Greggs warns of sausage roll price hike as Ukraine war hits costs
Areas in Ukraine have often dubbed the breadbasket of Europe
Greggs has warned that the cost of their products could increase dramatically as the Russian invasion of Ukraine leads to price hikes across the globe.
Amid the continued assault from Russia, which caused a blackout on Wednesday, the high-street bakery issued a stark warning to its customers saying supply chain issues could drive prices up, reports the Mirror.
Greggs revealed that it could face a seven per cent increase in costs as Russia and Ukraine are huge exporters of wheat, maise and barley.
The National Farmers' Union has warned that UK food prices will rise as a result of the war, the BBC reported on Thursday. Some 30 per cent of the world's wheat comes from Ukraine and Russia and exports will stop during the conflict.
In addition, the price of gas - which is used to heat greenhouses and to make fertiliser - has soared, the broadcaster noted.
A spokesperson for Greggs said that rising costs have “necessitated some price increases, which were made at the start of this year, and further changes are expected to be necessary.”
They continued: “As ever, we will work to mitigate the impact of this on customers, protecting Greggs’ reputation for exceptional value in the freshly-prepared food-to-go market.
Hearing Greggs are pulling all their stores out of Russia. Your move ‘comrade’ 😏 📈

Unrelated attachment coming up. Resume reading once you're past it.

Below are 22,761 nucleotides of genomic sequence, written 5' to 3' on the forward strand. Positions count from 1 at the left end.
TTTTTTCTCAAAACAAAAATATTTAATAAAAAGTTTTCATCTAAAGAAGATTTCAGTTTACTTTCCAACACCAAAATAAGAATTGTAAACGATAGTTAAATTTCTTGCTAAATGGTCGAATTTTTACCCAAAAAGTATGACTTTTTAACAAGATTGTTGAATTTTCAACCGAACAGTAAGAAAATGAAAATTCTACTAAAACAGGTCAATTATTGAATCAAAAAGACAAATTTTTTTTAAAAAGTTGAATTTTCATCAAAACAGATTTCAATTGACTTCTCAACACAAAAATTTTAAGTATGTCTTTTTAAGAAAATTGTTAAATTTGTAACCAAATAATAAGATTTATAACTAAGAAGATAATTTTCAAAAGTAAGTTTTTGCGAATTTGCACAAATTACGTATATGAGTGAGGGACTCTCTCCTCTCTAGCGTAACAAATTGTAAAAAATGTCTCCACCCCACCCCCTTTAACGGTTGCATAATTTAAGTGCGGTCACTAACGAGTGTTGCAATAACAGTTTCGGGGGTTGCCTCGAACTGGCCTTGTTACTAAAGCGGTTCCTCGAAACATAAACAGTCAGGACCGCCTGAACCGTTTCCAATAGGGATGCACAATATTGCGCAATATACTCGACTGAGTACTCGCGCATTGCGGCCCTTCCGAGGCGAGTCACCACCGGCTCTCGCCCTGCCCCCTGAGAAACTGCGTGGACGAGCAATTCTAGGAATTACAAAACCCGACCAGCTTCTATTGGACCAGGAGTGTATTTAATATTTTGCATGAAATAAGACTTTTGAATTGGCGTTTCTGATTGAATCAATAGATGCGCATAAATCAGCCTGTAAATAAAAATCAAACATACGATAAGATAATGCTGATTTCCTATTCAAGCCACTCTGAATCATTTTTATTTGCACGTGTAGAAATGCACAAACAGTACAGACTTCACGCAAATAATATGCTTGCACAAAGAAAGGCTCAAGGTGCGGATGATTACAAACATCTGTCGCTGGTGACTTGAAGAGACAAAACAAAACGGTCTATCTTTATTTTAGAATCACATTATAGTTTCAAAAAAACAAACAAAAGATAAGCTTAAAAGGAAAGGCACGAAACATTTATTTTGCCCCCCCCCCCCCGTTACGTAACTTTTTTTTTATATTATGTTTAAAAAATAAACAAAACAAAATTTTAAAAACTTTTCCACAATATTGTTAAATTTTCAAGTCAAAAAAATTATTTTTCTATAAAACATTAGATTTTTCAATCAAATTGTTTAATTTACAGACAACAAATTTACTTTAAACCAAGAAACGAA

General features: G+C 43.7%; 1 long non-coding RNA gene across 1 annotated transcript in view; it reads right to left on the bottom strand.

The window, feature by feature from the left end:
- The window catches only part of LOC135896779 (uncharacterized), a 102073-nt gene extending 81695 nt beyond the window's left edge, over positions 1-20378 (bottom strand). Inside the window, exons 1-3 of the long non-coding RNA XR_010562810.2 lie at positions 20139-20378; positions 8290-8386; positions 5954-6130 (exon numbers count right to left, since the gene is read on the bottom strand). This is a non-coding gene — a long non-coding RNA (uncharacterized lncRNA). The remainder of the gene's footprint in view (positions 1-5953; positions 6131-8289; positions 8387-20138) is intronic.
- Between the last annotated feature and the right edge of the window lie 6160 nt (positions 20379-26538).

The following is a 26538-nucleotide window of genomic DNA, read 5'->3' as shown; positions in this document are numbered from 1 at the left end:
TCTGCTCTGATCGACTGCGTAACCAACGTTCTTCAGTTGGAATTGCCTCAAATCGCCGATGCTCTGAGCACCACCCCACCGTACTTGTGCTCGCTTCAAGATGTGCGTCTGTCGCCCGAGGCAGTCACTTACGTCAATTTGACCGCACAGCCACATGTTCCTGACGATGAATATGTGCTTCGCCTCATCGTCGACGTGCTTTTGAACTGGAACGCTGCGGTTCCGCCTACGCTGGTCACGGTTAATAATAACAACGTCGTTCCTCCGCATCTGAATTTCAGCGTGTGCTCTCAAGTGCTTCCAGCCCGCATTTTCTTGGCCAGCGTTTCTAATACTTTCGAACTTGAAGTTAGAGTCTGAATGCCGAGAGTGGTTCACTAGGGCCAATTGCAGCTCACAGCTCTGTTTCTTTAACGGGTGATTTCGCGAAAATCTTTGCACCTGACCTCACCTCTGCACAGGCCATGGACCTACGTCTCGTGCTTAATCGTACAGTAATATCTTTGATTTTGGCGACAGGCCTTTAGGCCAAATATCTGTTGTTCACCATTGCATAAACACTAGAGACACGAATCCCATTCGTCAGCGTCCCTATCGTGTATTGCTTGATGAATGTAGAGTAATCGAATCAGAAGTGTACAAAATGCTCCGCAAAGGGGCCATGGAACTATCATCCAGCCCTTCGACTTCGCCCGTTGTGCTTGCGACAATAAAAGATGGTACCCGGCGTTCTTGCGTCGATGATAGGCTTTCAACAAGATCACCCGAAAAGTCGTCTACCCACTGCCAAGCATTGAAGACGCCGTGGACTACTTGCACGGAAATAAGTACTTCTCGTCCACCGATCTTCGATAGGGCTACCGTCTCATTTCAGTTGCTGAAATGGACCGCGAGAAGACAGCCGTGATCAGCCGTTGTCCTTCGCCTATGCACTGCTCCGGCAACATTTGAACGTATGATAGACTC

— alistair green (@mralistairgreen) March 10, 2022
“Given this dynamic, we do not currently expect material profit progression in the year ahead.”
Greggs’ chief executive officer, Roger Whiteside, said that no immediate price changes are in place. However, as the situation evolves, that may change.
He explained: “We’ve got no plans to raise prices currently, but obviously that’s going to have to remain under review given the way the markets are moving around the world on commodity food prices in particular.”
Greggs has warned that prices in its stores are likely to go up for the second time this year as it battles runaway increases in costs pic.twitter.com/eL9YDCXQqz
— Manchester News MEN (@MENnewsdesk) March 10, 2022
“If the market allows price increases to move onto customers, then we will have to attempt to do that, if it doesn’t then we won’t be able to.
“You’re trying to position price to make sure you maximise sales.”
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